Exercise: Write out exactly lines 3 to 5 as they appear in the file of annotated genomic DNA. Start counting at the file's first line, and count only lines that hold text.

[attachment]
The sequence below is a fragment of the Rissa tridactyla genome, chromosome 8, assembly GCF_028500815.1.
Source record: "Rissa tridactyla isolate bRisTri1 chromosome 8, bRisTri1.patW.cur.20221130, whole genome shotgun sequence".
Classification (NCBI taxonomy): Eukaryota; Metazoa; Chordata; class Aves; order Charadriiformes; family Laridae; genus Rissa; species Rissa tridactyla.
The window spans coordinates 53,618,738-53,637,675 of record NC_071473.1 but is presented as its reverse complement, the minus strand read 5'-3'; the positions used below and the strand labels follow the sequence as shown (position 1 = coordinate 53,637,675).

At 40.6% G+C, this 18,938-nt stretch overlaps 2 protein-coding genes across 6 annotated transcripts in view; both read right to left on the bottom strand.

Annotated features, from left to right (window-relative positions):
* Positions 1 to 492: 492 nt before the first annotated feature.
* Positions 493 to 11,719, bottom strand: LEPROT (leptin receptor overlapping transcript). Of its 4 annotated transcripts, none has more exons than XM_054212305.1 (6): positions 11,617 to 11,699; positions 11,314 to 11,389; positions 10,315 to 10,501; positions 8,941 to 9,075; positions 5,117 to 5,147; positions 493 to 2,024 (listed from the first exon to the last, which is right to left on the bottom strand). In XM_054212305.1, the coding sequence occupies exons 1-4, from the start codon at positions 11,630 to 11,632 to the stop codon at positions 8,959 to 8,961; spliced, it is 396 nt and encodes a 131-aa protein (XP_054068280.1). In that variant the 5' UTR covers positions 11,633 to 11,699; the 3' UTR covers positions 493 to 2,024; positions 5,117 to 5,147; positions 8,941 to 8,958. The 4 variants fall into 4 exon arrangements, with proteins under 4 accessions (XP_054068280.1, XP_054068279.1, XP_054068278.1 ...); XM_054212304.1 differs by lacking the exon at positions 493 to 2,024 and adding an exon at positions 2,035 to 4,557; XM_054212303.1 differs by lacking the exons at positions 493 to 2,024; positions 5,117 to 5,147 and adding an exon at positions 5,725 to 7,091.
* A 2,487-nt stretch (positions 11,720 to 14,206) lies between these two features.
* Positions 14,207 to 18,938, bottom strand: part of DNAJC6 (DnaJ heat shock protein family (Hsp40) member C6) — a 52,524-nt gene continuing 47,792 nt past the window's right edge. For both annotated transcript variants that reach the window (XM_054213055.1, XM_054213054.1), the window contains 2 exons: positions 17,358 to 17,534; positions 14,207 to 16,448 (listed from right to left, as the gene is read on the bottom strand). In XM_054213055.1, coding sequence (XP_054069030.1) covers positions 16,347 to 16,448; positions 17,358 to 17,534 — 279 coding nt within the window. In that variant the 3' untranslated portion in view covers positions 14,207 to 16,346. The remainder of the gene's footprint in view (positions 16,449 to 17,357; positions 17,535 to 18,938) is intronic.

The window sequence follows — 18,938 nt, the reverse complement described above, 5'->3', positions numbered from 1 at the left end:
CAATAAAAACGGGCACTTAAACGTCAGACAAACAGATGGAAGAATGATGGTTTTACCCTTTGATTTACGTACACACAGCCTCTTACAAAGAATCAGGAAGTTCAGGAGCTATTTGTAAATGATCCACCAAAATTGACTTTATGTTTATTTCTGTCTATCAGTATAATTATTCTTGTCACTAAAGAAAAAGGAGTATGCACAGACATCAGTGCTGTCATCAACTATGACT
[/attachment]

Classification (NCBI taxonomy): Eukaryota; Metazoa; Chordata; class Aves; order Charadriiformes; family Laridae; genus Rissa; species Rissa tridactyla.
The window spans coordinates 53,618,738-53,637,675 of record NC_071473.1 but is presented as its reverse complement, the minus strand read 5'-3'; the positions used below and the strand labels follow the sequence as shown (position 1 = coordinate 53,637,675).

At 40.6% G+C, this 18,938-nt stretch overlaps 2 protein-coding genes across 6 annotated transcripts in view; both read right to left on the bottom strand.